Batman Meets Godzilla (lost Japanese film treatment of unproduced crossover film; 1960s)

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Adam West's version of Batman and Godzilla.

Status: Lost

Batman Meets Godzilla is an unproduced comedy film that was a crossover of the 1966 Adam West version of Batman and Godzilla. It was written around the time Batman premiered on ABC, even possibly before that.[1] Two treatments were written for the film before the project was abandoned, but only one is known to have been archived, and the status of the other is unknown.[2]

Plot[edit | edit source]

Commissioner Gordon and his daughter, Barbara are on vacation aboard a cruise ship in the Far East. Commissioner is on the trip so he can scout "police facilities in the Orient", and Barbara is coming so she can reunite with her old college friend, Reiko Hammamoto. Everything is going well until an enormous tidal wave falls over the ship and capsizes it. The giant wave turns out to be the work of Klaus Finster, a German meteorologist who moved to Japan. In his secret lair (hidden under Mount Fuji), Klaus claims that he has control of the entire weather, and will destroy Japan unless he is given 20 million dollars in gold. Gordon decides that there is only one way to stop Klaus from destroying Japan: calling Batman and Robin.

It turns out that Finster doesn't control the weather; however, he instead controls Godzilla. When he learns that Batman and Robin are coming to stop his evil plans, he flicks a switch that allows Godzilla to escape and start rampaging Japan. Finster also creates an android clone of Count Draidl (a friend of Batman) to fight the duo. After the android Draidl is defeated, Batman and Robin run into Commissioner Gordon and the Japanese cops. Batman thinks Godzilla is involved in the destruction of the city, so they watch a few clips of Godzilla vs. King Kong, confirming that Godzilla's behind the destruction.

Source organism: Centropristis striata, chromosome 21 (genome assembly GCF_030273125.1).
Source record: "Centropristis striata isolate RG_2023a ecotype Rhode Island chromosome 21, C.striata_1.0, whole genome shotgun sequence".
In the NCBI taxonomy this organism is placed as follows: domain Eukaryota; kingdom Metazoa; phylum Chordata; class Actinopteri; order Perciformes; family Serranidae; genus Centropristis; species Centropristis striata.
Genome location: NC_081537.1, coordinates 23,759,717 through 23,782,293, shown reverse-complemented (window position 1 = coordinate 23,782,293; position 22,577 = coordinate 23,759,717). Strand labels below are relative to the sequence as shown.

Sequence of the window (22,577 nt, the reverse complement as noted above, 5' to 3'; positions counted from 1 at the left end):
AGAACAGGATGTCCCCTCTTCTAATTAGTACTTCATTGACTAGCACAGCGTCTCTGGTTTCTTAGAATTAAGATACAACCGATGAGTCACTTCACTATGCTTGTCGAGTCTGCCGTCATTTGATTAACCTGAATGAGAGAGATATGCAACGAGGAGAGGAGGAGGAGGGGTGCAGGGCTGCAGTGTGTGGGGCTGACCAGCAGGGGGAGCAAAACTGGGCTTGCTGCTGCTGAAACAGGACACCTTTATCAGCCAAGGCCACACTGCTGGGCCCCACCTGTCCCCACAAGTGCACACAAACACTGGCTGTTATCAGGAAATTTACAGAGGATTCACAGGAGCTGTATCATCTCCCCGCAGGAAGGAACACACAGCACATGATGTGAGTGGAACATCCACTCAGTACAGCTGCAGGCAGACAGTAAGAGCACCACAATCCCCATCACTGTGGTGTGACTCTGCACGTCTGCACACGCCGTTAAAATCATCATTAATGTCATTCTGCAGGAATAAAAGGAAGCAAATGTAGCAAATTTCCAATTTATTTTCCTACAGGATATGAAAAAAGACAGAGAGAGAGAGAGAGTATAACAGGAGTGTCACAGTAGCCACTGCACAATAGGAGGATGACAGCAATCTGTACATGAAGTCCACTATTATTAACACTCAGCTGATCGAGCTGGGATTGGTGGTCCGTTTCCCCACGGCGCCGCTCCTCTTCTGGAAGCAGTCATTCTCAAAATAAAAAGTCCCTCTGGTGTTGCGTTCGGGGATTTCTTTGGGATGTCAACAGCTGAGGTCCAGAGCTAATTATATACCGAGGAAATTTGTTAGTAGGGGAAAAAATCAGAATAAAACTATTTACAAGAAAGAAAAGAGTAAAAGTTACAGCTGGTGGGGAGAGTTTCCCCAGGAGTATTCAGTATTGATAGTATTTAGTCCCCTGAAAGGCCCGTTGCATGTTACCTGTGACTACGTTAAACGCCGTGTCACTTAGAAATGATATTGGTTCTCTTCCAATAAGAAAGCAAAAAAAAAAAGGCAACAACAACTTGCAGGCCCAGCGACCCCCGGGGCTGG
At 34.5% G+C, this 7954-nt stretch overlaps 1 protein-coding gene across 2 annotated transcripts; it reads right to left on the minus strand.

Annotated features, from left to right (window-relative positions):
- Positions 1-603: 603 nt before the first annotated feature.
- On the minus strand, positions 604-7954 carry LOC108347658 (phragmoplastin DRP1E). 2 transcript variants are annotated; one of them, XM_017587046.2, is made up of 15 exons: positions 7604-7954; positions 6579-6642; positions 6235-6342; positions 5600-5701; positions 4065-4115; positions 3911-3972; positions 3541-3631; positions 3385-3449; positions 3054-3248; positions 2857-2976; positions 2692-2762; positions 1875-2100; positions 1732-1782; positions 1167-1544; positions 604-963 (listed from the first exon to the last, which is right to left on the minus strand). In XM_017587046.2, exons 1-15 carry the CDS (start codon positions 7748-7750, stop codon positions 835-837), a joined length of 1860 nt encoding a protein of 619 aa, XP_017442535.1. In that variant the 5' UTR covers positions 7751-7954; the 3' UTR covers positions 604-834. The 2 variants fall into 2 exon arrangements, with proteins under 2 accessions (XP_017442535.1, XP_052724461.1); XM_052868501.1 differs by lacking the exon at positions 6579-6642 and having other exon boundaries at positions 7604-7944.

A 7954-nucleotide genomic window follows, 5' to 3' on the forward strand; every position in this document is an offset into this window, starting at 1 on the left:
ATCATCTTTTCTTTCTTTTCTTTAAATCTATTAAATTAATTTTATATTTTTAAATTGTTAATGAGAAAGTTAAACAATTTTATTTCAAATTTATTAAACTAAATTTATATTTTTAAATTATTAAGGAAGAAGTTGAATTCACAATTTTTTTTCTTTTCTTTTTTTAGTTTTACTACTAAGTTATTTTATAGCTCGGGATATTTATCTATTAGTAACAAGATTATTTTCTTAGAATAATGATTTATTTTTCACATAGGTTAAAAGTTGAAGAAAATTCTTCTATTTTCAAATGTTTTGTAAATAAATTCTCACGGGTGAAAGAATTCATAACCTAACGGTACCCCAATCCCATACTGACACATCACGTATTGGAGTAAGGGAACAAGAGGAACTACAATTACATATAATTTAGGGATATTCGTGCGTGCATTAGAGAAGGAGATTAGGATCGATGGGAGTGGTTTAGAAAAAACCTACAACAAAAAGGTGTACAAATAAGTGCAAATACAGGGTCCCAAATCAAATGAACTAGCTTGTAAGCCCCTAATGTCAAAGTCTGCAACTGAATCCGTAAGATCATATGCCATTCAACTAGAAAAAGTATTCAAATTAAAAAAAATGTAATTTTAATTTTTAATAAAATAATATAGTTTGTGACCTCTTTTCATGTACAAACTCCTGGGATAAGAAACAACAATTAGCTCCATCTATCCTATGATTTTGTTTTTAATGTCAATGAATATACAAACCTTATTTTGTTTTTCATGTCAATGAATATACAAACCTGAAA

Batman and Robin decide to wait before going to defeat Finster, and Bruce Wayne and Dick Grayson get into trouble. A "Kabuki" show turns into sword-fighting chaos after the actors on-set ambush the duo. Reiko Hammamoto ends up getting decapitated in the chaos (but ends up being a robot built by Finster). After escaping, the hero duo decide to meet and fight with Klaus, but end up in a car chase that includes a taxi torture chamber slowly filling up with toxic gas. The heroes almost suffocate before Barbara as Batgirl arrives to melt the taxi door.

Batman finds Godzilla in Takada, and his report on this helps him earn the Japanese government's trust. They then follow Godzilla to Osaka, and build a machine that recreates a mating call for Godzilla. The trio drives to the overpass to block Godzilla's way. Once they're there, they battle Finster, who slips off the building and falls to his demise. During the fight, Godzilla grabs Batgirl, so Batman activates the Godzilla mating call, and it causes him to throw Batgirl far away. Batman climbs up Godzilla and straps an explosive to his back, causing him to fly all the way up into orbit.[2]

Production[edit | edit source]

In 1962, Toho released Godzilla vs King Kong, which was a huge financial success. They wanted to have another success by making a crossover film with another popular American property. However, the film did not get off the ground, as William Dozier declined to make it as a sequel to the 1966 film, and, to decrease the film’s chances of being made at the time, the TV series’ ratings would rapidly decline as it went on, causing it to be cancelled.[2]

Availability[edit | edit source]

The American treatment of the film is held in the University of Wyoming,[3] [4] but the Japanese treatment, written by the then-current writer of the Godzilla films, Shinichi Sekizawa, is nowhere to be found. It will likely never surface due to the newer incarnations of the Godzilla series, the end of the 1966 Batman series, and the death of Adam West[5].

See Also (Kaiju Media)[edit | edit source]

See Also (Batman Media)[edit | edit source]

References[edit | edit source]